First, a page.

Natural history’s golden age, when Charles Darwin and like-minded scientists pondered connections between creatures and their environments, largely revolved around collecting stuff. Explorers fanned out across the world and picked up as many plants and animals as they could, drying them or stuffing them or storing them in alcohol in small glass jars. They carried them home to grand museums where the public might get a peek at them and be amazed.
These venerable collections can seem like relics today—musty storehouses, shrines to imperial plunder. But with billions of samples catalogued among them, museum collections are a treasure for modern evolutionary biologists studying DNA, RNA, proteins and other biomolecules. Sampling decades- or even centuries-old tissues allows scientists to capture snippets of genetic code from plants and animals—including extinct ones—and track molecular changes that took place long before biologists even understood what DNA was. Younger specimens are valuable too, providing a large sampling to help scientists compare traits within a species or between related ones.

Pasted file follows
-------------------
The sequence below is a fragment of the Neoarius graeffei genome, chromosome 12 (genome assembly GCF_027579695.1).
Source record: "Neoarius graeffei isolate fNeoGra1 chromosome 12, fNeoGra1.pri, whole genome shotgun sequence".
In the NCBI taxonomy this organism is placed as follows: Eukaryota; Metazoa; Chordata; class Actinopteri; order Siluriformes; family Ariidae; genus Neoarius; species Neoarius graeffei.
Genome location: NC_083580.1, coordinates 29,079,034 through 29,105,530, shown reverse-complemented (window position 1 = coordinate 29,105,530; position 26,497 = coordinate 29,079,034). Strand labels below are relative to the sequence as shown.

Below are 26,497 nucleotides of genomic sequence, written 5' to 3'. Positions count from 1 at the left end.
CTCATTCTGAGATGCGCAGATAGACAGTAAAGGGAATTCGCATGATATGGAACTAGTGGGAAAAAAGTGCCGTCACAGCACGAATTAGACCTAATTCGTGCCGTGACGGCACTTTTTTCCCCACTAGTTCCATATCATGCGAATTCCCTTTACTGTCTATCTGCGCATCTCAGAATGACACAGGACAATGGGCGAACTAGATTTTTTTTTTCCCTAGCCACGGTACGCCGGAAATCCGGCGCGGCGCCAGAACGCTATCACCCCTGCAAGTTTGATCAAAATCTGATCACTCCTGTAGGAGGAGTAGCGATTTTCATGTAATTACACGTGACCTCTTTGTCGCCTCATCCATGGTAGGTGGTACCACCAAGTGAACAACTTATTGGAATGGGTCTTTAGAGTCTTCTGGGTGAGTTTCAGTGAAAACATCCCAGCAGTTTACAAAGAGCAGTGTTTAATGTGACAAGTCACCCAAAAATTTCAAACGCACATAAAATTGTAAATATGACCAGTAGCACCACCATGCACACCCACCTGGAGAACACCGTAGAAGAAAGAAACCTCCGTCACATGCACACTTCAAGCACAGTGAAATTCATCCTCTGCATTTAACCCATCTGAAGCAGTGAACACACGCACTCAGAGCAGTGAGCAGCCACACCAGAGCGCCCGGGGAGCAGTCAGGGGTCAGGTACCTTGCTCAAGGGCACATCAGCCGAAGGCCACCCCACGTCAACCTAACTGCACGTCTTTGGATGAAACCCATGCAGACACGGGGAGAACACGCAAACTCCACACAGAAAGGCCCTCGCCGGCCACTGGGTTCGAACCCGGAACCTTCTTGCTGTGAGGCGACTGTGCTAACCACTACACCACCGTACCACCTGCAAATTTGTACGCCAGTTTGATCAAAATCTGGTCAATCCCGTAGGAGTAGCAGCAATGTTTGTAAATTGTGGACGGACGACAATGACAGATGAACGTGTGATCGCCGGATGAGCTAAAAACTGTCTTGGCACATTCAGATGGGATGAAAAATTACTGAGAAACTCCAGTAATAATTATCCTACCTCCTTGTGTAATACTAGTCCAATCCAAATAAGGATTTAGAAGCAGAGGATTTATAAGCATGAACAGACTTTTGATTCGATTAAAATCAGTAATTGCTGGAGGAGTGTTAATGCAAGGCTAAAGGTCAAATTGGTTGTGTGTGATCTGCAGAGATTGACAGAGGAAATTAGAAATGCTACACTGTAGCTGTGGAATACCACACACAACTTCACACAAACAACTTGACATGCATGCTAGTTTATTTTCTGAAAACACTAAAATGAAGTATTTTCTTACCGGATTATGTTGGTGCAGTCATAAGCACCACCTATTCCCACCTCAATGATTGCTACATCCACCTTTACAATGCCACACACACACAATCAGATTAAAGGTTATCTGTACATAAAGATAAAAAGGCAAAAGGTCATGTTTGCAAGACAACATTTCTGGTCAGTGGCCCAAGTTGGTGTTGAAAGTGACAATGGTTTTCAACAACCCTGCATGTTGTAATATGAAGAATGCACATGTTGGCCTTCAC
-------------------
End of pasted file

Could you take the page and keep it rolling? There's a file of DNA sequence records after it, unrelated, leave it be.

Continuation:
All of this makes working with museum samples a tantalizing prospect for researchers, says Harvard evolutionary geneticist Daren Card, who has sequenced specimens from Australian museums for his own work on limb development in reptiles. Museum genomics is delivering crucial insights into evolutionary history, the effects of climate change and more, Card and colleagues write in the 2021 Annual Review of Genetics. Knowable spoke with Card about some of these projects—and some challenges the field faces.
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